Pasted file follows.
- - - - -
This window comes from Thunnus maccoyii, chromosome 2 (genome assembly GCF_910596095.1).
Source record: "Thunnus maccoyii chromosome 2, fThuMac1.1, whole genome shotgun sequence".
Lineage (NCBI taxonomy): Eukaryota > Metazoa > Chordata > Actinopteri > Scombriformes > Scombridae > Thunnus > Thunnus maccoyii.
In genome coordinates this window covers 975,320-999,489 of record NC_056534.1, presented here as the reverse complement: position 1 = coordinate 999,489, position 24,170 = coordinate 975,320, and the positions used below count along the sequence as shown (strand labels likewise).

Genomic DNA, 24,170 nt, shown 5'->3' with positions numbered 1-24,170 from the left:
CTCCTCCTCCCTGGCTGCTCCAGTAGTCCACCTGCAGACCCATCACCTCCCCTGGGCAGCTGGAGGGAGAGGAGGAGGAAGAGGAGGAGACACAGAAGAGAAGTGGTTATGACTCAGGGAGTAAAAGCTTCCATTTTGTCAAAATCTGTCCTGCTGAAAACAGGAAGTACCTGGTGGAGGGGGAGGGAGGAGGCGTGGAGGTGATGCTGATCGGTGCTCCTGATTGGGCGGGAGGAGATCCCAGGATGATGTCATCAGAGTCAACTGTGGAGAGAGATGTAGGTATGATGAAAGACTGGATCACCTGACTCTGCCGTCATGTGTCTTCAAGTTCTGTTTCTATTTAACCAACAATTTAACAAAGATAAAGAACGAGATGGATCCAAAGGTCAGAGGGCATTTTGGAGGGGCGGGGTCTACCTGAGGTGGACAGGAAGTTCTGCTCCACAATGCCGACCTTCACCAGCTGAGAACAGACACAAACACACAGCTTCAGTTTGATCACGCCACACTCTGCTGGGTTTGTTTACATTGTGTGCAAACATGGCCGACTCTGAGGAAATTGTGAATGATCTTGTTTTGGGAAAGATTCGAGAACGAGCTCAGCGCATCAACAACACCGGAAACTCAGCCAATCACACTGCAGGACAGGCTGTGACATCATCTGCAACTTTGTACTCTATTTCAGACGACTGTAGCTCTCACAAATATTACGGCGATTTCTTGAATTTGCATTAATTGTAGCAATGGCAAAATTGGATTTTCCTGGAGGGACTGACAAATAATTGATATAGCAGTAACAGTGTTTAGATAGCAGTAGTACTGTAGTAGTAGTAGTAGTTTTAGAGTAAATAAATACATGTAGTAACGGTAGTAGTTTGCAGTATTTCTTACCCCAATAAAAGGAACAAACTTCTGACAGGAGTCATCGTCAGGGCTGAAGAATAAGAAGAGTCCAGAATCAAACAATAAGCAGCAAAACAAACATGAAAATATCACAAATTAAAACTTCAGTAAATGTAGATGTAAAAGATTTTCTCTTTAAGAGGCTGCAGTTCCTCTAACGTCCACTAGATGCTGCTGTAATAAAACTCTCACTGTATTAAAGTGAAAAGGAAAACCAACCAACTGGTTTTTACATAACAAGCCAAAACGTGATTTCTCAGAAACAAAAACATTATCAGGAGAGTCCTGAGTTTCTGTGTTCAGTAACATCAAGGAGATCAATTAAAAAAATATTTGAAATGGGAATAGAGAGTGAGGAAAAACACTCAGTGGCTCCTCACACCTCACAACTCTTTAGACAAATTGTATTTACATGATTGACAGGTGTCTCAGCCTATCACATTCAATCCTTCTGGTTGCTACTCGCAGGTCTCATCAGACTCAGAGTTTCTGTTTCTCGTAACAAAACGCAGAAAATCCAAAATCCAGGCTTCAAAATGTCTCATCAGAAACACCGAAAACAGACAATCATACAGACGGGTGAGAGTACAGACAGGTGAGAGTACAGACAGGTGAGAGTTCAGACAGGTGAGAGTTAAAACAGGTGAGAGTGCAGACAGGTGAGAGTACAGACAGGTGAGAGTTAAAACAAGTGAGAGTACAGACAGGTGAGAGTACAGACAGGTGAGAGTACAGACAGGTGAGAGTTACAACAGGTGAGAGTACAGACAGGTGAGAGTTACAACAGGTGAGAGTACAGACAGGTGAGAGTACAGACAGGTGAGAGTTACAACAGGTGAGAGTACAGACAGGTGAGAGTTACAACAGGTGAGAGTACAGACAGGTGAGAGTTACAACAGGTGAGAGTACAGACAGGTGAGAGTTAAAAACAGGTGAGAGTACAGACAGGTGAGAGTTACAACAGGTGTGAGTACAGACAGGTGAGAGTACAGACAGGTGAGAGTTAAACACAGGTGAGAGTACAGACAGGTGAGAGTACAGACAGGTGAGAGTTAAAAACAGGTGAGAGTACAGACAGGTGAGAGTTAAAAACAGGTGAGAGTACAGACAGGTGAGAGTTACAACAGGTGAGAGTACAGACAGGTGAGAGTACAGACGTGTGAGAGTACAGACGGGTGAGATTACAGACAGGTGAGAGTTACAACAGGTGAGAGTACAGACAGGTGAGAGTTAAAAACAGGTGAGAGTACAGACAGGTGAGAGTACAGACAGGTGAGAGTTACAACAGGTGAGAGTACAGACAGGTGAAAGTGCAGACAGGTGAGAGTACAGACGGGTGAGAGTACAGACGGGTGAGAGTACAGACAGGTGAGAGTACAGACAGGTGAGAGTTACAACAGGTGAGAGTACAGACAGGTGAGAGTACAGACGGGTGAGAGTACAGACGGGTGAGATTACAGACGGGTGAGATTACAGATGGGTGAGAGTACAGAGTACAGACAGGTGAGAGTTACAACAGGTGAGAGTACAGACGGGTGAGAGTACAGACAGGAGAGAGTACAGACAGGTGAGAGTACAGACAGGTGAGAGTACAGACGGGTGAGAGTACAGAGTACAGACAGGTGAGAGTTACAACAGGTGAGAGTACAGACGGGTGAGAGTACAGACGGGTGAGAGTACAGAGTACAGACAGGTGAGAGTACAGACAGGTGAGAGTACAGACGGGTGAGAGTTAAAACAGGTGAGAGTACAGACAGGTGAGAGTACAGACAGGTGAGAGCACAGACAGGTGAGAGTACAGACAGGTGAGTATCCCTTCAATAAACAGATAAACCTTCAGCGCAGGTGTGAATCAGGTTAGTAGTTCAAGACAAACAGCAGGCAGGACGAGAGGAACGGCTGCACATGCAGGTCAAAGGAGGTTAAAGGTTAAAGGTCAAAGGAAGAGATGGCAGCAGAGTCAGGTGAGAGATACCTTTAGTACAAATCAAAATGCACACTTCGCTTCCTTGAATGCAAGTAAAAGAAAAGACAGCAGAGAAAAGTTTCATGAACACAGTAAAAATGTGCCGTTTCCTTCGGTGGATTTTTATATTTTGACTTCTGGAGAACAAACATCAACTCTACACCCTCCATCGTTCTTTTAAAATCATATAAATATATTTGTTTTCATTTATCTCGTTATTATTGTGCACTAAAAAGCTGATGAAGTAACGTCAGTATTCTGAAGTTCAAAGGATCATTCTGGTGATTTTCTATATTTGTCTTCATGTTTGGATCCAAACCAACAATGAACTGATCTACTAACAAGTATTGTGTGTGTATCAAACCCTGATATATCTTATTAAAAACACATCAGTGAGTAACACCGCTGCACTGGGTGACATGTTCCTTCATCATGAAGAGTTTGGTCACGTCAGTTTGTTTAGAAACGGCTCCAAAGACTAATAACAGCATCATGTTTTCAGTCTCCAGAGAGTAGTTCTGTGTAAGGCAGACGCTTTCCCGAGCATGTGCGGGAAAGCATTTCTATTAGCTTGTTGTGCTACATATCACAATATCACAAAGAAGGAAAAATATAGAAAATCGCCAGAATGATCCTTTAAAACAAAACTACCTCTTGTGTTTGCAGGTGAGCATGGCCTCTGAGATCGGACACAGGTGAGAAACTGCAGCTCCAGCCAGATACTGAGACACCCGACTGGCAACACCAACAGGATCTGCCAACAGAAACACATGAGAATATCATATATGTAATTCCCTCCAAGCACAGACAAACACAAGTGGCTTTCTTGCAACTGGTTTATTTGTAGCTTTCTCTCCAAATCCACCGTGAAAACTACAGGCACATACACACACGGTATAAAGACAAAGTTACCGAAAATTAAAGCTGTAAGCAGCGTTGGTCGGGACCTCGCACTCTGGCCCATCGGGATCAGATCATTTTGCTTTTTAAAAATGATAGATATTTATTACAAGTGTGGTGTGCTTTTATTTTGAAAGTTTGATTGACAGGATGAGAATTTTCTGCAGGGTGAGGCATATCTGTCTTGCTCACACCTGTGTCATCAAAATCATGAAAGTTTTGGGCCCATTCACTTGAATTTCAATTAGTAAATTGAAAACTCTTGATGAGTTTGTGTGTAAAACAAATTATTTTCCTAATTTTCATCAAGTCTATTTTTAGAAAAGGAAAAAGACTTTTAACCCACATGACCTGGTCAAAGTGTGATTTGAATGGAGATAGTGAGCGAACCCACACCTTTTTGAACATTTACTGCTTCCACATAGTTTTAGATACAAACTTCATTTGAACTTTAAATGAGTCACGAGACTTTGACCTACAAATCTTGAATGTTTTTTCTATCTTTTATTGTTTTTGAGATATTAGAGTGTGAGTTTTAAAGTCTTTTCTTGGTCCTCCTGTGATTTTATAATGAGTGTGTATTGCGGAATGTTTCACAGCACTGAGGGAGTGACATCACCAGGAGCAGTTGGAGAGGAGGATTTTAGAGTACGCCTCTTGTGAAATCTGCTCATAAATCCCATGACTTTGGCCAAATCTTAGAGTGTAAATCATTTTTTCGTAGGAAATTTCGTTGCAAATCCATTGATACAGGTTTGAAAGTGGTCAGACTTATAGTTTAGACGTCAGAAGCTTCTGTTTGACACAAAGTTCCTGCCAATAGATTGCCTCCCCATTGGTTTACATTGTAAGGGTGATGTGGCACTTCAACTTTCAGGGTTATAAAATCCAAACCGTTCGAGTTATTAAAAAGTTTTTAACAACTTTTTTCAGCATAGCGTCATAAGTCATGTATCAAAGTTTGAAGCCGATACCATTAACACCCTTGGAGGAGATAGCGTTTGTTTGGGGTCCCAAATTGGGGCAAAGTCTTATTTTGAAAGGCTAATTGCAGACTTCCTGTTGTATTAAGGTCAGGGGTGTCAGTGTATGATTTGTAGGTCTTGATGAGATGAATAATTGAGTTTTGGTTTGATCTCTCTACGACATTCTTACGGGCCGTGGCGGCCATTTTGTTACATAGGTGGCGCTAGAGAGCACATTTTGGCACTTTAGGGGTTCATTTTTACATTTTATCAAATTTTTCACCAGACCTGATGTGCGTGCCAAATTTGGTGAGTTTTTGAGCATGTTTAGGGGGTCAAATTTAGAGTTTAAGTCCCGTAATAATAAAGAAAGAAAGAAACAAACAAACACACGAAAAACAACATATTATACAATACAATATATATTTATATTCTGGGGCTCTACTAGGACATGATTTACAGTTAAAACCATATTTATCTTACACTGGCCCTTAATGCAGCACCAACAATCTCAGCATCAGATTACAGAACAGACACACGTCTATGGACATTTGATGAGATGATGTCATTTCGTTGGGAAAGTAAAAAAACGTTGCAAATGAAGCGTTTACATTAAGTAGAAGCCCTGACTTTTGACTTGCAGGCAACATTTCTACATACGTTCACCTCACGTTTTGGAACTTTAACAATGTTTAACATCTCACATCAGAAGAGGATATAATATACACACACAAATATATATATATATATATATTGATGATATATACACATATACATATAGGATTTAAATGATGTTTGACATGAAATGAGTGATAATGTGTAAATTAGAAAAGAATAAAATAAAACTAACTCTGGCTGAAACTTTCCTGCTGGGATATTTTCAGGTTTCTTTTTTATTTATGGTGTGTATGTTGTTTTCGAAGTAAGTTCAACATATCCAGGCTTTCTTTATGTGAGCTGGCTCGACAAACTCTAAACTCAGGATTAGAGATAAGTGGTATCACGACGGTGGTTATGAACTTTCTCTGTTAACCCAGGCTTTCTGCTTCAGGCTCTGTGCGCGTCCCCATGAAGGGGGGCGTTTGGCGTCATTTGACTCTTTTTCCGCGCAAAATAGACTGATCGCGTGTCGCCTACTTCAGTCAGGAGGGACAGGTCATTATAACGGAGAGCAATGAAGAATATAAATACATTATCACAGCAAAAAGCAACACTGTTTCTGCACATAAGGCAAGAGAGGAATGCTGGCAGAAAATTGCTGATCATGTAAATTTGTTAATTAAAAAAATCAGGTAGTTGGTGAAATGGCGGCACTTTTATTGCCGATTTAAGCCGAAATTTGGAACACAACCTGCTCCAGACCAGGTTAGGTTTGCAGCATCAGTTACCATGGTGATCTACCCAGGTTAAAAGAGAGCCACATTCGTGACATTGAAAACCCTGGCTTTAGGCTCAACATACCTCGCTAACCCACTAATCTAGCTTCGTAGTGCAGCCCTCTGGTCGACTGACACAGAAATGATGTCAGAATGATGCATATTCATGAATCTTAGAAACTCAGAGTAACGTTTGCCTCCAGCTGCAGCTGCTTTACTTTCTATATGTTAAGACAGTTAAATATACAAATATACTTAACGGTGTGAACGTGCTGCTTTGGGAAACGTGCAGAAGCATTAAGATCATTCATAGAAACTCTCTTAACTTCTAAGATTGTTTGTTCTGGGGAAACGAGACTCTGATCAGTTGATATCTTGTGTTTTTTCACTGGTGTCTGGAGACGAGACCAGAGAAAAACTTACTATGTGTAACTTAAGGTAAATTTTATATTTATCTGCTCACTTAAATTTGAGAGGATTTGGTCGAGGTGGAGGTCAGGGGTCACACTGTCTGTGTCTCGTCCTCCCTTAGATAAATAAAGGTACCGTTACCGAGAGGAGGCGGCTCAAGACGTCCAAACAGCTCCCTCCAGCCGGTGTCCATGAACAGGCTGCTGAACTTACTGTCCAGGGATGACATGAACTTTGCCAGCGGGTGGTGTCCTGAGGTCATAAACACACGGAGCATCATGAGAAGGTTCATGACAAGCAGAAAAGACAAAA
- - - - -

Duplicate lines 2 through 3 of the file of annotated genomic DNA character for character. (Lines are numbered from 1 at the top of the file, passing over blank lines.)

Source record: "Thunnus maccoyii chromosome 2, fThuMac1.1, whole genome shotgun sequence".
Lineage (NCBI taxonomy): Eukaryota > Metazoa > Chordata > Actinopteri > Scombriformes > Scombridae > Thunnus > Thunnus maccoyii.